JORDAN AIMS TO CONTRIBUTE EVEN MORE
Much has already been made about the offseason development of Clippers center DeAndre Jordan. However, one factor in Jordan’s progress that has gone relatively unnoticed is the potential difference he could make late in games as a defensive stopper when he stays on the court.
As last season progressed, Jordan, who started 77 games for the Clippers (66 regular season, 11 postseason), was relegated to 5.5 minutes per game in the fourth quarter, including 24 occasions when he did not appear. According to both Jordan and Head Coach Vinny Del Negro, this was primarily due to Jordan’s shortcomings at the free throw line where he shot 52.5% in the regular season and 33.3% in the playoffs.
“When you’re playing the top teams and you’re in the playoffs, possessions are huge,” Del Negro said after Tuesday morning’s practice. “If teams are going to foul us, we have to make them pay at the free throw line. And if you’re not able to knock free throws down on a consistent basis then it’s going to change things. We need DeAndre out there and Blake [Griffin] and really all of our big guys on the defensive end to control the glass and get possessions back for us.”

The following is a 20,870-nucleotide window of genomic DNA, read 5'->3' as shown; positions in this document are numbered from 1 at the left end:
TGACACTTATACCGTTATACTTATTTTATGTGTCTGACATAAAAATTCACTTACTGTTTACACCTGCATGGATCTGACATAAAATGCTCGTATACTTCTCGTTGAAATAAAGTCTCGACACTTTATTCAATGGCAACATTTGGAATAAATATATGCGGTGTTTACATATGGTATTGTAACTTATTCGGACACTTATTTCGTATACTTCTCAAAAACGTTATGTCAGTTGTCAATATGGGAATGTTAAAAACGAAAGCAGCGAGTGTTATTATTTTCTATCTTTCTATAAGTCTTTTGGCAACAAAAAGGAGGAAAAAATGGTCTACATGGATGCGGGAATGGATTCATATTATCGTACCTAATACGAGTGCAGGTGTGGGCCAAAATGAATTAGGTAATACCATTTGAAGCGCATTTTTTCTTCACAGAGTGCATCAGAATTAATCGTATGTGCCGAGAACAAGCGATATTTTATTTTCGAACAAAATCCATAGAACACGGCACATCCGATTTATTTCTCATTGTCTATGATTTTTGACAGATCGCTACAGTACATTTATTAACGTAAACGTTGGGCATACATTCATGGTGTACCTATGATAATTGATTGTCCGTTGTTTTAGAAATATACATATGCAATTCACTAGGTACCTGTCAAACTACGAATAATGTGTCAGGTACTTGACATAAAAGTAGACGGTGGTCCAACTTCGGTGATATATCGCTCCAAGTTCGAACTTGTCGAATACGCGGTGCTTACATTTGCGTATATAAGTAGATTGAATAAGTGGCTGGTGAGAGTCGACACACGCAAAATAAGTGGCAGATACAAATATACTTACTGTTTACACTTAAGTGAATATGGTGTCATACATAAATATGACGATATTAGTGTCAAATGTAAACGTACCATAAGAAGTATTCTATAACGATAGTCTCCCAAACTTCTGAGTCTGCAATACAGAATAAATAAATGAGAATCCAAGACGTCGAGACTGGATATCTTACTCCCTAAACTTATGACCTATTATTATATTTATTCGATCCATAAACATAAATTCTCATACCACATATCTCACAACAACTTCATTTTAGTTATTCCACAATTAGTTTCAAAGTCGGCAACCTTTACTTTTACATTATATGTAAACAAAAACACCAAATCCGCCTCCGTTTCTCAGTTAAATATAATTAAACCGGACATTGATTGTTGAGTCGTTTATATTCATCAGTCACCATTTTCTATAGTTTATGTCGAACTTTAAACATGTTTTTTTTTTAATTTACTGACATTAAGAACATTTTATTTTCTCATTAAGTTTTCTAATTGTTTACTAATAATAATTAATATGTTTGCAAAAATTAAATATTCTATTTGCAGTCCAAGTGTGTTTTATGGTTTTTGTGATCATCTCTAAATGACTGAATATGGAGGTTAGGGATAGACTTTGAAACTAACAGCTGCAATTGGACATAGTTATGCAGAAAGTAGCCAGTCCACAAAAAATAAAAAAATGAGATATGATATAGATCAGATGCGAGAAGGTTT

Last year, the Clippers finished 13th in the league in opponent’s points per game (95.0) and 14th in defensive field goal percentage (44.7%). Jordan blocked 2.0 shots and committed just 2.9 fouls per game, but his production waned somewhat as the season progressed.
To help bolster the defensive depth, the Clippers acquired Matt Barnes, Grant Hill, and Ryan Hollins to help on that end of the floor.
“We have some more veterans guys, some more experience, some more practice time, so hopefully we can do a better job [defensively],” Del Negro said. “We have to do a better job on our perimeter defense. We’ve got some more length, which we needed. There are some adjustments that will be made but we’ve got to see how it comes together here.”
Jordan said the addition of Assistant Coach Bob Ociepka is also making a difference.
“We’ve got a new defensive coach Bobby O. He’s great and I love him,” Jordan said. “He’s teaching us some new schemes and he’s going to help us out a lot.”
Still, the real game-changer could be Jordan.
“Everybody wants to play late, everybody wants to be clutch,” Jordan said. “I feel like my ability to play defense [can impact the game] because you have to get stops. We have a lot of scorers, but when it comes down to it you have to get stops. Free throw [shooting] was a big deal and I worked on it this summer. This year I’m feeling confident that I can play down the stretch and help us get wins.”